Once we tired of all the quaintness of that town, we headed up the coast to Hog Island Oysters. That whole stretch of the coast, in fact all of West Marin, is one of my favorite spots on earth. It’s just so beautiful. Once at the packed oyster farm we picked up 12 oysters and 2 pounds of manila clams for the cooler and headed further north to Tamales. With a bakery right in front of us, there was no other option but to get some brownies and coffee.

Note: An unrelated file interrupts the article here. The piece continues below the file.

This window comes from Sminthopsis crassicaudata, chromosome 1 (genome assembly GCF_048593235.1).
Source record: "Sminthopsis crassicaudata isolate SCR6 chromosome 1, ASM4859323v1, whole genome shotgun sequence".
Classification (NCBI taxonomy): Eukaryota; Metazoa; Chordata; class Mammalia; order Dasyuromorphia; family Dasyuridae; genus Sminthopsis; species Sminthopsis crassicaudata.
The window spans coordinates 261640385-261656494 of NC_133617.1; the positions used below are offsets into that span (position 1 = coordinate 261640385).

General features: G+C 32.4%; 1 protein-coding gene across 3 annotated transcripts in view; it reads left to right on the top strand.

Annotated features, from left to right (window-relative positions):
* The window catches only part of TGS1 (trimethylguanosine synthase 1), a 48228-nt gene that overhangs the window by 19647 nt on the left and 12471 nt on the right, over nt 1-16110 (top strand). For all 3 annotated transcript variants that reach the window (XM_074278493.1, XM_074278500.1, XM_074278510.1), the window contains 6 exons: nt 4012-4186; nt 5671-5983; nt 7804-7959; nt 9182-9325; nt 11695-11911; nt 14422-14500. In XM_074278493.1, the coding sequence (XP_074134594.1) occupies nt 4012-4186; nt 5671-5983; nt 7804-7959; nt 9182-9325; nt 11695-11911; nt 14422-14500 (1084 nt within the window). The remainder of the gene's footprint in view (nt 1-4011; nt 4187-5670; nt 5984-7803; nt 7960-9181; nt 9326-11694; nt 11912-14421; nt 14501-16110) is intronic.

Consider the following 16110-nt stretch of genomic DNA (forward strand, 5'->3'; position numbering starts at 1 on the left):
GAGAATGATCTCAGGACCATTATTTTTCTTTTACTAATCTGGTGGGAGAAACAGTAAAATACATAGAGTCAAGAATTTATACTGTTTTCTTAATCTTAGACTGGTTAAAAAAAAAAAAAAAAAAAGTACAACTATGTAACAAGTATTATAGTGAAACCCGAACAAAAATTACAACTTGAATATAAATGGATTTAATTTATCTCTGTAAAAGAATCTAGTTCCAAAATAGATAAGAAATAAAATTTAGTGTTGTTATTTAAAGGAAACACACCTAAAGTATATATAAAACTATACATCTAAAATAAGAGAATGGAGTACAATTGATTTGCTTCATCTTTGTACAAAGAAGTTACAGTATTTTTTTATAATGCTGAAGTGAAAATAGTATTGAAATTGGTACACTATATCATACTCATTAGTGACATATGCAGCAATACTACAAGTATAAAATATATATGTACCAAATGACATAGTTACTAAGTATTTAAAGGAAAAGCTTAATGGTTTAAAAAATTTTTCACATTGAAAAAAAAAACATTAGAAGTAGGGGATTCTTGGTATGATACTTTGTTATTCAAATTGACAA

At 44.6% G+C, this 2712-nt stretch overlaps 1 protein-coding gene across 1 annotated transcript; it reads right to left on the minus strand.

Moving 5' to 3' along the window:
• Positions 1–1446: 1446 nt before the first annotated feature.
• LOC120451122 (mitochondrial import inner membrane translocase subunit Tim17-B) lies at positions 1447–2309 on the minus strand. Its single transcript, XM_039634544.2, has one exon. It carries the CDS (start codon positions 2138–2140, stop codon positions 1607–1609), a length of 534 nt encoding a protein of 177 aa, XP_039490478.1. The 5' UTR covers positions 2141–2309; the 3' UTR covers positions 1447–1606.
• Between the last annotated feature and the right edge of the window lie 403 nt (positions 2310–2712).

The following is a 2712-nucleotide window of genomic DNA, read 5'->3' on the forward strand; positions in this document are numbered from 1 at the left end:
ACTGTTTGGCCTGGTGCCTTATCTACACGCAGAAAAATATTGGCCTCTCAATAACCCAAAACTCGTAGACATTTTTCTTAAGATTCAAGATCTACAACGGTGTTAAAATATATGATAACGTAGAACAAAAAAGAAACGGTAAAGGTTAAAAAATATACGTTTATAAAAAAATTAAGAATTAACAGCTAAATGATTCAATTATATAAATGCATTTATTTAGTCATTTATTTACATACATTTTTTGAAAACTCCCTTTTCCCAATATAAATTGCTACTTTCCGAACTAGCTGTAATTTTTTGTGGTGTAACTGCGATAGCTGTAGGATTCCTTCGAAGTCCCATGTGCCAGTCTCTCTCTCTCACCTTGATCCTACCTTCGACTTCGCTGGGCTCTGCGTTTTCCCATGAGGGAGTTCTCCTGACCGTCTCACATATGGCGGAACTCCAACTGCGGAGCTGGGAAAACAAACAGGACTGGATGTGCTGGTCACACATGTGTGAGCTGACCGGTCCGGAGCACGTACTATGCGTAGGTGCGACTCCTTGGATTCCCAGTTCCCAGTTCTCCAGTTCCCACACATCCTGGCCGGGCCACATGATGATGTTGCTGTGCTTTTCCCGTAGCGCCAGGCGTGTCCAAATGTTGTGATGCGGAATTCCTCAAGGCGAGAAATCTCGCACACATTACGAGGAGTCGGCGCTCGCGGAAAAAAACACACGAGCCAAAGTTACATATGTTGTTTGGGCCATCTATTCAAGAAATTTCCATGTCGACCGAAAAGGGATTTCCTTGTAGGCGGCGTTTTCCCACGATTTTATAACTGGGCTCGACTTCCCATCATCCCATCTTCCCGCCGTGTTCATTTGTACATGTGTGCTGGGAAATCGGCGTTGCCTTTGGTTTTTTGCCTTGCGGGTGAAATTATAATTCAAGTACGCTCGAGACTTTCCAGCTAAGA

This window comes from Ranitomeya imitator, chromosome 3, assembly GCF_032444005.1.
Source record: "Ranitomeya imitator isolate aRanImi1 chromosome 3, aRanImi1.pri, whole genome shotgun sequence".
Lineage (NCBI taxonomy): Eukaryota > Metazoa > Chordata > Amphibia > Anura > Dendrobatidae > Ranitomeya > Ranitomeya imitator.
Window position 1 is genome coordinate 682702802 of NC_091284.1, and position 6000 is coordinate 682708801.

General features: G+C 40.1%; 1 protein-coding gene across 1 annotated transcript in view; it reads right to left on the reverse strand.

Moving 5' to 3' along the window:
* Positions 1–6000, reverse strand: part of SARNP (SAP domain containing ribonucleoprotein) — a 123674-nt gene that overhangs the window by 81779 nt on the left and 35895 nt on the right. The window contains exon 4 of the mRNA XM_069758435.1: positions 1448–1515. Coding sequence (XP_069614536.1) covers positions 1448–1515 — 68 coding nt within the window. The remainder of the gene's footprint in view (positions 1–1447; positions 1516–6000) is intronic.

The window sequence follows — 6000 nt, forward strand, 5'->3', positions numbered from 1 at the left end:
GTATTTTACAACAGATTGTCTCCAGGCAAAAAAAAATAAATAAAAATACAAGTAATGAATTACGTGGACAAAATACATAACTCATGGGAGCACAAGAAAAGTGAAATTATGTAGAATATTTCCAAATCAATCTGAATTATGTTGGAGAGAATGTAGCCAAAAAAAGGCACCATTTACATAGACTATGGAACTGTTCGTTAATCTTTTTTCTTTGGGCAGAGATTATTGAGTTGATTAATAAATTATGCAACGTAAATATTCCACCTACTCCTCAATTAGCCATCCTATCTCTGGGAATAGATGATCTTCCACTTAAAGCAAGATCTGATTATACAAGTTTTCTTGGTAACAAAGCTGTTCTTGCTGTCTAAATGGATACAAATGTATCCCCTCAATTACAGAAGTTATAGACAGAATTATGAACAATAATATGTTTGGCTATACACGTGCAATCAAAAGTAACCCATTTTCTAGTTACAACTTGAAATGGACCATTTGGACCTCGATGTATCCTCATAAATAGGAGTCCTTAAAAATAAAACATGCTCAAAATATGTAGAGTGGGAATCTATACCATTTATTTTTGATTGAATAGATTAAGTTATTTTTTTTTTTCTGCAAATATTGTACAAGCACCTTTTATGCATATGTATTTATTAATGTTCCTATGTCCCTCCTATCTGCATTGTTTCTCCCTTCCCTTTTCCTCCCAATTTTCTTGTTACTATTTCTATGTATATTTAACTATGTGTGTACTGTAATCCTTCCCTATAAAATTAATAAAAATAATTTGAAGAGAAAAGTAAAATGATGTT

Then again up the highway we went with a jaunt over to Valley Ford to check out their Wool Mill. We saw them at the Heirloom festival the other week and couldn’t get their wool pillows out of our heads. We haven’t been sleeping well lately. None of us. Our oldest, who’s 10, has been complaining that most nights, when he lays down his asthma starts to bother him. Since wool doesn’t harbor dust mites (which he’s allergic to) we thought we’d pick one up for him. Scott’s internal temperature always runs warm, he’s always hot at night so he wanted to try a wool pillow too, since strangely enough it actually feels cooler than our synthetic pillows. Both our son and Scott have commented that they’ve slept much better the past few nights on these pillows. It’s tempting me to drive back and pick up three more pillows. They aren’t cheap though, so we might space out that purchase a bit. After feeling their comfy display bed, made completely of wool products, I’m having woolly dreams.